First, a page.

Editor’s Note: In April, 2011, three bands climbed aboard a pair of old train cars in Oakland, CA, and traveled the rails across the American Southwest to New Orleans, LA, stopping in six cities just long enough to unload, play, and pack up for the next leg of the trip. “The Railroad Revival Tour” took Edward Sharpe and the Magnetic Zeros, Mumford & Sons, and Old Crow Medicine Show on a diesel-driven rock-fest, with more than a touch of Southern charm and hometown Americana.
RedFence could not pass up a creative adventure like that. Photographer J. Regan Hutson dashed off to capture the show at their nearest stop — in San Pedro, CA. And now RF Senior Writer James Roland’s offers this three-part introduction to the intrepid rail-reviving bands.
Steel-Riding Melody, Part One
Edward Sharpe and the Magnetic Zeros
“She got jumper cables lips, she got sunset on her breath.
I inhaled just a little bit, now I got no fear of death.”
If a hippie rock-n-roll version of Jesus came to Los Angeles and became a hedonist, he’d probably form a band called Edward Sharpe and the Magnetic Zeros. Luckily for us, He had other things to do, and that particular task was left to Alex Ebert, the former lead singer of Ima Robot.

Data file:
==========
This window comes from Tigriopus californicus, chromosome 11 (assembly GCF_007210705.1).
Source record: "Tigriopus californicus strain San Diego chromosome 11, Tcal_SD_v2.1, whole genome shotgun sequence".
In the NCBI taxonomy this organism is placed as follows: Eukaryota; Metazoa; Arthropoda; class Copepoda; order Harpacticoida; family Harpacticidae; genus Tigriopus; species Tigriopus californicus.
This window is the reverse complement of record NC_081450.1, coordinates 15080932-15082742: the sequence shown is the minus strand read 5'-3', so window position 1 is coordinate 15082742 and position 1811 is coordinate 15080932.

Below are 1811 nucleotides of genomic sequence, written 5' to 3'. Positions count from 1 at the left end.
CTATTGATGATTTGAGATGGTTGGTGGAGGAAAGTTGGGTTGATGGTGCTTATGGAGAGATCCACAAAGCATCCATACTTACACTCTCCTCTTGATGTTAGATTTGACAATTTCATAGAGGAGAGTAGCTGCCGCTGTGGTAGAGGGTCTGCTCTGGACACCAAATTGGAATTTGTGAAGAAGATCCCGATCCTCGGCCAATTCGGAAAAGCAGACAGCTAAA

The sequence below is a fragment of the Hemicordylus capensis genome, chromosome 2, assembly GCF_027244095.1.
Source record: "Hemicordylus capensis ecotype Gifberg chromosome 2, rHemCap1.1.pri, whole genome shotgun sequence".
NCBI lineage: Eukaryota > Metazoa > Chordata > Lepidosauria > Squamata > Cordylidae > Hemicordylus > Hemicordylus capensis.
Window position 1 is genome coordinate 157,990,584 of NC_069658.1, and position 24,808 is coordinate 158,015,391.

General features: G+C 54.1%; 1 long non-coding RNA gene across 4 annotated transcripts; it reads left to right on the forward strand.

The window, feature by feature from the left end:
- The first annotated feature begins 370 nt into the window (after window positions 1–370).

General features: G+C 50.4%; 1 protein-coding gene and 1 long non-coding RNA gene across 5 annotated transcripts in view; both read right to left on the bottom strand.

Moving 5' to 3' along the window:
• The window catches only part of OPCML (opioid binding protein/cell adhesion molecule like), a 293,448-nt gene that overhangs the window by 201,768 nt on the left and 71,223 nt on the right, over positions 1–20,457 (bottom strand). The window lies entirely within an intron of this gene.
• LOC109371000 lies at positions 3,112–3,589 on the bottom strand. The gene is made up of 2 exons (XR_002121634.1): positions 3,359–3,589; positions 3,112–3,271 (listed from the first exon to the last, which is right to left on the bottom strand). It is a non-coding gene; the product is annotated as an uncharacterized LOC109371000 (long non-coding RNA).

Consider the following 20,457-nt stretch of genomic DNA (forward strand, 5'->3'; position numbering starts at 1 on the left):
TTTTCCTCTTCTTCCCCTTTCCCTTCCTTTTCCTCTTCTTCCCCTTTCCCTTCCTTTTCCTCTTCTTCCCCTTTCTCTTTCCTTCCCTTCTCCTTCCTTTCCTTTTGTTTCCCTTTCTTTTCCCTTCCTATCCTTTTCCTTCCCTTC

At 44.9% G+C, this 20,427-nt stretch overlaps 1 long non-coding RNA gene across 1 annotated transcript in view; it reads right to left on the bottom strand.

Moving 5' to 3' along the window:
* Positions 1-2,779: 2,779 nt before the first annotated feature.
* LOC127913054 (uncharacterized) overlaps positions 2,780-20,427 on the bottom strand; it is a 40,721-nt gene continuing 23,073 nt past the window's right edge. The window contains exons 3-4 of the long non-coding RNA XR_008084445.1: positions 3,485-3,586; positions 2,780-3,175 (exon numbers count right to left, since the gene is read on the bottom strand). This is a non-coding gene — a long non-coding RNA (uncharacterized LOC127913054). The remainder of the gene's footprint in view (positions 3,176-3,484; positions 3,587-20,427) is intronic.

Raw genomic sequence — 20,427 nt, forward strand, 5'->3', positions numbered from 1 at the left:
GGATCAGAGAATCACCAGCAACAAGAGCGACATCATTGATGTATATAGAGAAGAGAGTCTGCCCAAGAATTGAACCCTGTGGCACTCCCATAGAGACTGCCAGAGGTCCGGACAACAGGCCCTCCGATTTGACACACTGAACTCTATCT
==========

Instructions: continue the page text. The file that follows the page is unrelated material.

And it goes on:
Disillusioned by a major record label’s corporate influence on his music, Ebert crafted his new sound in the hills off Laurel Canyon, while nursing wounds from a romantic break-up and putting himself through the twelve-step program of AA.
Based on his childhood alter ego, Ebert’s music chronicles the life and adventures of Edward Sharp, a sort-of-messiah figure who comes to save the world but gets distracted by women and drugs. While this might sound like a gimmick, and a bit too autobiographically on the nose (especially since Ebert’s on-stage persona bears a striking resemblance the Christ of popular iconography), the band’s music is remarkably free of self-indulgent lyrics and over-used guitar riffs.
Sharpe’s first album, Up from Below, might have been motivated by Ebert’s down-n-out phase, but instead of hipster melancholia he captured a vibrant, head-bopping tone, often using hand claps and a choir of backup singers to create a feeling of community, as though the tracks you’re listening to were recorded in single takes by a bunch of friends busking for the fun of it.
Ebert and gang are currently in the studio working on a second Edward Sharpe album, and if they capture half the magic of their first record it will be a must-buy.
Part Two – Mumford & Sons
Part Three – Old Crow Medicine Show
The Railroad Revival Tour is the subject of a documentary film, set to premier this month. And the tour itself has scheduled a return this year with an all new lineup. Make sure to check their website for updates.